230 Days

Today I had a jarring experience. I came home feeling sad about retiring.  This is not how I have been feeling typically.  I usually come home and look at my countdown app, assuring myself this working gig is indeed going to end!

There are two Transition Coordinators in the school district and I have one of those jobs. ( I just edited: and I am one of them.  I just realized that is what’s this is about.). The other Transition Coordinator and I met with our boss, to discuss the hiring process, and what we believe we bring to the job, to the profession.  I felt like I was talking about me in the past tense.  Many days it’s great to be leaving as I am so looking forward to being retired. Today I had the jolt of realizing I am leaving a fair amount of my definition of me.  So maybe this is part of the separation process:  from “I am one of the two Transition Coordinators in the district” to “I have a job as one of the two Transition Coordinators in the district.”  Hear the difference?

Just as I understand my co-workers will start detaching from me, perhaps I need to start detaching from “I am a Transition Coordinator”.  While continuing to do my job.  I am still relevant, no, what I do for/with students, families and staff is still relevant.  I am always relevant.  So, there it is.  I am scared of not being relevant.

I told my boss today  it is wonderful to be able to retire while I still like my job.  But I am realizing that liking my job means there are many aspects of it I will miss. I have been the Transition Coordinator for sixteen years.  In the last few years I have enjoyed feeling a greater level of competence and confidence in my work. This is pretty gratifying.  I have worked in the same building and with some of the same staff, for twenty years.  A couple of decades is a long time, and a lot of relationships are work-related only, that I do not anticipate moving into friendships.  Those relationships will be ending.  Which is fine, as I don’t want a huge amount of people to maintain friendships!  It just part of a huge life change that caught up with me today.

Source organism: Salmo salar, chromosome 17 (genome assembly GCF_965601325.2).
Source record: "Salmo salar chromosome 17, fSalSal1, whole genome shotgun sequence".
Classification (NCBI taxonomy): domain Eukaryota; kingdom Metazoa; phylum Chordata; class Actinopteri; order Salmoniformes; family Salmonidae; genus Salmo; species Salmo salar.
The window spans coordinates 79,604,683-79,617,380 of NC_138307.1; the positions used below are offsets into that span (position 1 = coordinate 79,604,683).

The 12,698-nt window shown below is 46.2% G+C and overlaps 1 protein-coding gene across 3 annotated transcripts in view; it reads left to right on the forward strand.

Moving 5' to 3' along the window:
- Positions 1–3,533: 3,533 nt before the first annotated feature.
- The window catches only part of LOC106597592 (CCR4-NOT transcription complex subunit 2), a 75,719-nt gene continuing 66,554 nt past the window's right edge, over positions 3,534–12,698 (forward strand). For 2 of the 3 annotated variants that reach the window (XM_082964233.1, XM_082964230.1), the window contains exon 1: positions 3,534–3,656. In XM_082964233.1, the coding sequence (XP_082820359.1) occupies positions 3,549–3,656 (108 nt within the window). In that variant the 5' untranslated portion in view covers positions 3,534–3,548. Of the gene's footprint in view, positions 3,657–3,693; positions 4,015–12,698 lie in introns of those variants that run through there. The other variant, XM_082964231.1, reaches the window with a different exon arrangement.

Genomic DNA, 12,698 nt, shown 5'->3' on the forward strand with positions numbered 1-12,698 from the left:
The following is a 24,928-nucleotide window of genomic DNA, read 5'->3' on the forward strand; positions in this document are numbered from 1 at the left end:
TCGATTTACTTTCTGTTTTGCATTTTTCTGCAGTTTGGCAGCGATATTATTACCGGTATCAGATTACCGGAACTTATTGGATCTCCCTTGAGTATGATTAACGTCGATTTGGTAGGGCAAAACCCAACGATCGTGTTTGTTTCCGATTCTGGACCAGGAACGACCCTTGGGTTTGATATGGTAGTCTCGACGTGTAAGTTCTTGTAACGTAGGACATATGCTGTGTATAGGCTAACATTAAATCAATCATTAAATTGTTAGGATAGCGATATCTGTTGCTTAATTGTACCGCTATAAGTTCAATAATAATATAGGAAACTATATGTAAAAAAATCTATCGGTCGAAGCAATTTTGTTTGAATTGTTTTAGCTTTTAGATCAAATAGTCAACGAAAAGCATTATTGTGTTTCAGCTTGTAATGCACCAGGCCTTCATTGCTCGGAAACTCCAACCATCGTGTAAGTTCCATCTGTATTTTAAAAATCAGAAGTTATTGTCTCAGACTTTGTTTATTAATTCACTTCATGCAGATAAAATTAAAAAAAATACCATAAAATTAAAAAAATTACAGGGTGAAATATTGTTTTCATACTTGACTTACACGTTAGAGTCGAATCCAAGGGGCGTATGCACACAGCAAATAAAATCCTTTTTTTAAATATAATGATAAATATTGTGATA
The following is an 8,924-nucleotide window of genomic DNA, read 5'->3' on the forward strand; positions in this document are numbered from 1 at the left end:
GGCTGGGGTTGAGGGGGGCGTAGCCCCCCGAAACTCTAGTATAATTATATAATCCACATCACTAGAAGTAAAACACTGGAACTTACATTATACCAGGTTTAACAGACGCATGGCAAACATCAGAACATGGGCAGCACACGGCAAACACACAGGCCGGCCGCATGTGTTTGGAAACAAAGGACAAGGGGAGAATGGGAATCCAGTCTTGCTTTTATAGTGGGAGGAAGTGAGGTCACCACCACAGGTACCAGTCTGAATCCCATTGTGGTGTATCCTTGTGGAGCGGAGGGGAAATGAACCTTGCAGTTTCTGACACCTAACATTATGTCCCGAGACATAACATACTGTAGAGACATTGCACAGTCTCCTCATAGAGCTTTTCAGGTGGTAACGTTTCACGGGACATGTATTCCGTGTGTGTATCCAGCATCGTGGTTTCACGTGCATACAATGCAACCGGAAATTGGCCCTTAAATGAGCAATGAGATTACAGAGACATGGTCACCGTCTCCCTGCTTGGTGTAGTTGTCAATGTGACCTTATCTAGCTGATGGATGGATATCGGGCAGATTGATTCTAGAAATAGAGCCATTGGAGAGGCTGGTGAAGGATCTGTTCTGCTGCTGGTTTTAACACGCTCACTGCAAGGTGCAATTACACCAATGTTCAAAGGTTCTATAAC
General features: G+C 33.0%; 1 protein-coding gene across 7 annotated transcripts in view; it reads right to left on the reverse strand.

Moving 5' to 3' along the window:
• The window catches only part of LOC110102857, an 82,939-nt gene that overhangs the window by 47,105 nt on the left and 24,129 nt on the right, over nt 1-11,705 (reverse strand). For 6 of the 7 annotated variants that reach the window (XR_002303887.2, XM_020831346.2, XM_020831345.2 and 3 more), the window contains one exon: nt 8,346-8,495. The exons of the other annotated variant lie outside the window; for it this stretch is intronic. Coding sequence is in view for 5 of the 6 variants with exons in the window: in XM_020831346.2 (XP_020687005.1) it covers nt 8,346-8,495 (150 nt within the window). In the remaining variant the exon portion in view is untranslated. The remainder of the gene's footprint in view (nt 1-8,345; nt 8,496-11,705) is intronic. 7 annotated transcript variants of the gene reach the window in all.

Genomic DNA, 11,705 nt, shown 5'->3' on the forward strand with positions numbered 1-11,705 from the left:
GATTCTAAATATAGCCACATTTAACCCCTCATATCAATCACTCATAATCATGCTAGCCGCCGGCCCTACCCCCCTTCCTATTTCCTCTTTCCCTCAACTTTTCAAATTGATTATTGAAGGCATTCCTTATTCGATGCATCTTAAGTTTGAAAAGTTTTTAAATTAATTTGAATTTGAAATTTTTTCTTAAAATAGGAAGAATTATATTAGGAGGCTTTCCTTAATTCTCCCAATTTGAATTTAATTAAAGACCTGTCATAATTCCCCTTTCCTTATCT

Published by Lorna

I spend time hanging out with my husband, those two adults I had the privilege of momming, and two grandchildren. I love connecting with my friends and talking about what’s important to us over a cup of local jo. You can find me outside taking walks, bicycling, tending our wild yard, or inside cooking Gluten-free yummy food, knitting, crocheting, sewing, reading, and catching up with my large extended family. After exploring approaches to life, I have decided the guide for me is Love. And that keeps me grinning.

4 thoughts on “230 Days

  1. My experience was so different! For the entire last year of work, and several months before that, I longed to be home. I was fortunate to have a long time of training my replacement which provided opportunities to think about what’s effective and what made me good at my job. Passing on the wisdom brought me to a place of readiness to leave. I didn’t have the length of time or the professional status, but the field is changing and that is both interesting and exhausting. The relationships with coworkers was less difficult to leave than the relationships with the clients and families because I have to stop those communications.


    1. What you don’t know is that yesterday was an exception to what I am usually feeling about retiring. I understand they will hire my replacement while I am still around, so I hope to get an experience similar to yours; to pass on my wisdom.
      And I appreciate your observation that ending your relationships with clients and families being harder than the co-workers. I hope you will have opportunities to bump into a few of them in time.
      I am pretty excited to be home too! I think my response yesterday was a part of this grieving of an identity I have had for 37 years. I am thinking I will be fine, once I leave the job.


  2. Retiring is a huge change, and it is good that you are looking towards it with optimism…most of the time! You are bound to have misgivings because you identify with the work that you do, but it is also part of the pleasure of retirement to be able to reinvent yourself. I had similar mixed emotions when I retired, and it took a while to see myself as someone other than the person I had been. Now I realize that I am adding to my life’s experiences, not taking away from them.

    Thanks for following Snowbird of Paradise. I hope that you keep writing about your experience as you continue to transition into your retirement.


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